A recent (21 January 2013) article by Associated Press writer Lolita C. Baldor addressed the issue of misconduct among senior military officers. Many senior officers have been in the news lately for conduct-related offenses, often though not always sexual in nature. According to Baldor’s reporting:
"'It's troublesome,' said Rear Adm. John Kirby, the Navy's top spokesman. 'Navy leadership is taking a look at why personal conduct seems to be a growing reason for why commanding officers are losing their commands. We're trying to get to the root causes. We don't really fully understand it.' He and other military leaders agree that poor leadership, bad judgment, and ethical lapses, rather than operational failures, are growing factors in the firings. But Kirby said it's not clear whether that has anything to do with the strains of the past 10 years at war or simply reflects deteriorating morals among the general population."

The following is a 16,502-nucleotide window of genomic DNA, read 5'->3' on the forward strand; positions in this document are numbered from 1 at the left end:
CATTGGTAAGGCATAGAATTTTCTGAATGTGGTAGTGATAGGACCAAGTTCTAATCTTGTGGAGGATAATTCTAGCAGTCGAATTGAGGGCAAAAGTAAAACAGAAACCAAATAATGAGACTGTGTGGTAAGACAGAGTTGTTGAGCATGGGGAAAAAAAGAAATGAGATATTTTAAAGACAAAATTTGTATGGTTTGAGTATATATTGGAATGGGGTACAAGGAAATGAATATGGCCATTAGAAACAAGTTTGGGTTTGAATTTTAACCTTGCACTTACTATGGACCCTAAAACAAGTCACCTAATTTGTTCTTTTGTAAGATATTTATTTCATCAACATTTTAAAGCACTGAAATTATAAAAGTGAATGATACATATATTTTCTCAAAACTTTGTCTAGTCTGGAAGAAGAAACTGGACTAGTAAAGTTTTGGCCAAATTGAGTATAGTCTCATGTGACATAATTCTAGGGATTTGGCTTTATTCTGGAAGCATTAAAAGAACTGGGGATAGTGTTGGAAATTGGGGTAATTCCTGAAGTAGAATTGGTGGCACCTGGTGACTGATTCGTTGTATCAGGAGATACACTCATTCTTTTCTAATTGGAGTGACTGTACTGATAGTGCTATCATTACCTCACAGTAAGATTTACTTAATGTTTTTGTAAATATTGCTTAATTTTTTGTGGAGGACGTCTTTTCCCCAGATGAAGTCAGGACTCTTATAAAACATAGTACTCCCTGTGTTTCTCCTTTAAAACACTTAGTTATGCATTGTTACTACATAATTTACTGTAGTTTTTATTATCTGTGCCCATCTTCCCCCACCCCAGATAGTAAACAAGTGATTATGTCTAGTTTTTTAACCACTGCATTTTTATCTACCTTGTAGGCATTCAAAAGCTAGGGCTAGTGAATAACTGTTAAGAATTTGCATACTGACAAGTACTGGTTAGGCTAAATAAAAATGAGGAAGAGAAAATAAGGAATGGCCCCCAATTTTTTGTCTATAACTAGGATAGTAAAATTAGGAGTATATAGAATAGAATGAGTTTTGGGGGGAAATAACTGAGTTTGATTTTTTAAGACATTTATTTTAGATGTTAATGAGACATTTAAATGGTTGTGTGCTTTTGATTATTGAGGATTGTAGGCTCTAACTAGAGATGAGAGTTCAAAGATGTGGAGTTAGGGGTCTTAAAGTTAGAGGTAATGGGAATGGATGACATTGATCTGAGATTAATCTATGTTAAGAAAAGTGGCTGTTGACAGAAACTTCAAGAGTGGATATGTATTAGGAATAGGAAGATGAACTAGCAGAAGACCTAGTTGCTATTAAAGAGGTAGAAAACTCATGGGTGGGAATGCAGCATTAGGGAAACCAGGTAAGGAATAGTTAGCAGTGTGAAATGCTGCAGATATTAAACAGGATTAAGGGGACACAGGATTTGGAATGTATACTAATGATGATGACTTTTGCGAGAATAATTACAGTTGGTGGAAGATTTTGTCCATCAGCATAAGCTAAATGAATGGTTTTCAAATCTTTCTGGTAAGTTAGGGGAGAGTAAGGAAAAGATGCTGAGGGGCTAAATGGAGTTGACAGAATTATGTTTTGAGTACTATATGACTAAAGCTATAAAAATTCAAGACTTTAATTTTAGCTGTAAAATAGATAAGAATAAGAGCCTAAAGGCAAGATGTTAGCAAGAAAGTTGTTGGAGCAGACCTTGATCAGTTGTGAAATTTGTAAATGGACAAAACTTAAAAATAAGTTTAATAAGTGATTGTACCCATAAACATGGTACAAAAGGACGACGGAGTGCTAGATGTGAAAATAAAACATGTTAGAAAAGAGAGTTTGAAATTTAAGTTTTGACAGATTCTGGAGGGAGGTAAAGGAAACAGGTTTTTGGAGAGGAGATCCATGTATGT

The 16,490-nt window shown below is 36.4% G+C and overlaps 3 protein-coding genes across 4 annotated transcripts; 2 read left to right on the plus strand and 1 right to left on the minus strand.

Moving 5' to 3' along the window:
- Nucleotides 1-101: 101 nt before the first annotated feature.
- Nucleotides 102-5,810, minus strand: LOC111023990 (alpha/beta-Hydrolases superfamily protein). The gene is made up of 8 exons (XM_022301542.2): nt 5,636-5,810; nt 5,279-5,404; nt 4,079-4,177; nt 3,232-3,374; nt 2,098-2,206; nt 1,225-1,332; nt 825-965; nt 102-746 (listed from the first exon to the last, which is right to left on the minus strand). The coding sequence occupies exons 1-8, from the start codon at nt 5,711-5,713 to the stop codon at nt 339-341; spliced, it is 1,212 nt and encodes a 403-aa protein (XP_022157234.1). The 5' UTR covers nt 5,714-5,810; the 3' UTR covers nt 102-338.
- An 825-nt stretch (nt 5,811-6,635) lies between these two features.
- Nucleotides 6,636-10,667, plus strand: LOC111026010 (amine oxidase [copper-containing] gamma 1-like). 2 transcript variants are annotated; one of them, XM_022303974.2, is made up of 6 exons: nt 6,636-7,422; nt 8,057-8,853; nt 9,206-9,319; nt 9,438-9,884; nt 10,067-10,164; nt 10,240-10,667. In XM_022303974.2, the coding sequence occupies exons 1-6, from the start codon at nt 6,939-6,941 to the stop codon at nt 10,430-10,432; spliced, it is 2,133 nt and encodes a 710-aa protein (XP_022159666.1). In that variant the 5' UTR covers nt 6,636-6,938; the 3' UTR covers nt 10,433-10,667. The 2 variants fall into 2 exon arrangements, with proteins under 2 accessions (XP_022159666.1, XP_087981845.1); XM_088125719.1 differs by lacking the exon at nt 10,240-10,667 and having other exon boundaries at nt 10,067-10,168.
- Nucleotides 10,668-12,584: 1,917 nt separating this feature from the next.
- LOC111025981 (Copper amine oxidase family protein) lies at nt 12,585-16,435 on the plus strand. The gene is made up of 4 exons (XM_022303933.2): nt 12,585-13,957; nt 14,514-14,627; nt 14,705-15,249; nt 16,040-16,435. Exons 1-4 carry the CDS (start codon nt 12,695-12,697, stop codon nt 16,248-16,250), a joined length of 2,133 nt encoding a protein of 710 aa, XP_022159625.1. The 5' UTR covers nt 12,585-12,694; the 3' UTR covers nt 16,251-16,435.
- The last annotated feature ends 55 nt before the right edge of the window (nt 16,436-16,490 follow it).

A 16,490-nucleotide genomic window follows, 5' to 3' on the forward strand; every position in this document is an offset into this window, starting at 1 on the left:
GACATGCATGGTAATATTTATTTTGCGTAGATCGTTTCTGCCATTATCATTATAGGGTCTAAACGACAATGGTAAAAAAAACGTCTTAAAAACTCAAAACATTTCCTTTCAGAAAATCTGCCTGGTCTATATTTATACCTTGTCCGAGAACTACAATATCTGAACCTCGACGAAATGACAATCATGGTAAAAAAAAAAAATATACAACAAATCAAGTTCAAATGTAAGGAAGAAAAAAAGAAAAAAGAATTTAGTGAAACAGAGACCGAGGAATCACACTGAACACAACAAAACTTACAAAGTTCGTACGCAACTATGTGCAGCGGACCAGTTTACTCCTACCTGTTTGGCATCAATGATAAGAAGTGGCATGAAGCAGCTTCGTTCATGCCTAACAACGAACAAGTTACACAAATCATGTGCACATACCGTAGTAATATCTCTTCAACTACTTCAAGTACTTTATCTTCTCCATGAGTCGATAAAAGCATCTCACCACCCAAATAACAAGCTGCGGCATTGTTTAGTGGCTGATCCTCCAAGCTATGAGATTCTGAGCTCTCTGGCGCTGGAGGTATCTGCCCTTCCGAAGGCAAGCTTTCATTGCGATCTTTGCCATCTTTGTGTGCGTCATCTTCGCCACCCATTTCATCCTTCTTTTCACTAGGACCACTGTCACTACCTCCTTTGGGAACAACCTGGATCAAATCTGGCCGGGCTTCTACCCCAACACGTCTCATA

I don’t know what Admiral Kirby’s full views on these matters are, but I’ve heard similar remarks from many in the military when discussing issues such as cheating scandals, sexual assault, and so on. With much encouragement from the civilian populace, the military tends to see itself as apart from, indeed above, the rest of us. When military members are praised for their selflessness and service, their success is not generally attributed to the high moral standards of the population from which the recruits come – instead, it is the exceptionally virtuous culture of the military which is usually invoked. When military members are found misbehaving, we often hear degenerate civilian culture indicted, however. Perhaps it is time to seriously consider whether military culture itself is not at least part of the problem?